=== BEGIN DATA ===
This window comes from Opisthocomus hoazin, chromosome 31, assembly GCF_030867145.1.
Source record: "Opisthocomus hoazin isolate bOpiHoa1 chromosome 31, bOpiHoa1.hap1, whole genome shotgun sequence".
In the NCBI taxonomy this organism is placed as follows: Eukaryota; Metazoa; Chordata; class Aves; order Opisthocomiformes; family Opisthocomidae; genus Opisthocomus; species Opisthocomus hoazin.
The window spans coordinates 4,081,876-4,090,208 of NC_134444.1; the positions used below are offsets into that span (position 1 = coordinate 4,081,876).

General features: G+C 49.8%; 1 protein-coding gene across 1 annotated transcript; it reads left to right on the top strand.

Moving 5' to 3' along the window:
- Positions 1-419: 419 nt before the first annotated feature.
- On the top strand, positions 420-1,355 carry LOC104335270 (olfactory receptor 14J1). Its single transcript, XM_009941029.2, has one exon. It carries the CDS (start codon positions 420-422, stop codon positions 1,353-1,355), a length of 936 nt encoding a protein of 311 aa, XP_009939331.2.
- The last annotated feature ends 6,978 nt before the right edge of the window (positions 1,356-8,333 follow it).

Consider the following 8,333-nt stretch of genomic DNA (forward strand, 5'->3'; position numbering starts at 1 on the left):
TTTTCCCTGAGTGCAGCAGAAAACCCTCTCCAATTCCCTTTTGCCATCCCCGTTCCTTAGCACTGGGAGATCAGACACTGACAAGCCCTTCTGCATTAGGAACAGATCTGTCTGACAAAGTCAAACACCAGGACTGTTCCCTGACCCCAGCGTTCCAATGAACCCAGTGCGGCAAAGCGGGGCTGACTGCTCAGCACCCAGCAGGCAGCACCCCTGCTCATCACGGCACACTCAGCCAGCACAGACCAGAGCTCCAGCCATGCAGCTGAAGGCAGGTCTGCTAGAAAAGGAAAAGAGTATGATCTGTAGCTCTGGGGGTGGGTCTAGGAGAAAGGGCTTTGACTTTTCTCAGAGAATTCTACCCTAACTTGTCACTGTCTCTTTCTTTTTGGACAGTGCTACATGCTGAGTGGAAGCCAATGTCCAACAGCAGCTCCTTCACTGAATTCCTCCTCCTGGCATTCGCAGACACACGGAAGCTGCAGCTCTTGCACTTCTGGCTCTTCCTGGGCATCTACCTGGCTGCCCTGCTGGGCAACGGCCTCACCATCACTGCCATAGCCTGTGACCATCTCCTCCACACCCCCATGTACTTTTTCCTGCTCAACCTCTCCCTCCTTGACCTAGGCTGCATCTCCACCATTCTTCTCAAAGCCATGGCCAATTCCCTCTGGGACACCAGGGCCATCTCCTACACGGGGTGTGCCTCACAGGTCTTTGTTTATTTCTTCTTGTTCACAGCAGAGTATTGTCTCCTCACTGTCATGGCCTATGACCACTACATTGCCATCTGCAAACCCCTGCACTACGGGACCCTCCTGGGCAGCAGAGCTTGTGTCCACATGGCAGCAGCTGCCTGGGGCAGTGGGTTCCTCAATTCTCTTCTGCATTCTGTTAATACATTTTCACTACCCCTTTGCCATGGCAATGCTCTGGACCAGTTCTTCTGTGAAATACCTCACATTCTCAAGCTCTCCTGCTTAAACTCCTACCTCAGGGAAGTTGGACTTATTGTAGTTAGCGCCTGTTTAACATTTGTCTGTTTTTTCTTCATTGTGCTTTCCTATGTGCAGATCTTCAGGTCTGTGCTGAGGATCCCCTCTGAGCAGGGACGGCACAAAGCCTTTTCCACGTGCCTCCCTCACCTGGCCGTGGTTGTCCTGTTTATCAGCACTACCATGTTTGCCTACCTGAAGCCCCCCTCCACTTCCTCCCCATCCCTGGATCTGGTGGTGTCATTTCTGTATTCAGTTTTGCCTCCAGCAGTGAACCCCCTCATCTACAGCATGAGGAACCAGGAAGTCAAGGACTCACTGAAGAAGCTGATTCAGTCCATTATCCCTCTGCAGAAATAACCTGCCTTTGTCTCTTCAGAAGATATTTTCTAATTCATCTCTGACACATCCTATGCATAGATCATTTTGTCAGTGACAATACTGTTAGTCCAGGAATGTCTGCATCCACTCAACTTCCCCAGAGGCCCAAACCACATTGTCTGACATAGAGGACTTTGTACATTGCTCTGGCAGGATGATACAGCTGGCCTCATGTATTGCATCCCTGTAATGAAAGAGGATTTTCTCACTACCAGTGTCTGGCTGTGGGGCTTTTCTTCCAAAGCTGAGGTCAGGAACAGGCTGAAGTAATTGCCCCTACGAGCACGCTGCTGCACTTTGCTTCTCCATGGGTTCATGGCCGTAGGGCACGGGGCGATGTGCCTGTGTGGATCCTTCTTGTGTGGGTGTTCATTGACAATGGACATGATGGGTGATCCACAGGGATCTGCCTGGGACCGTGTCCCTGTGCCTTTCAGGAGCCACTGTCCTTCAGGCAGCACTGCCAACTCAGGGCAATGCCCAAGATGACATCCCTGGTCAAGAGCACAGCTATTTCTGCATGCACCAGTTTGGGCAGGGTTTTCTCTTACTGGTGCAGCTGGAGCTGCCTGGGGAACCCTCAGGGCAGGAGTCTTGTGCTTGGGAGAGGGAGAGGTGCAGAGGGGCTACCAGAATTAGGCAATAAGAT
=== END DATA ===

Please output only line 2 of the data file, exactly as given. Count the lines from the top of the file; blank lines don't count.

Source record: "Opisthocomus hoazin isolate bOpiHoa1 chromosome 31, bOpiHoa1.hap1, whole genome shotgun sequence".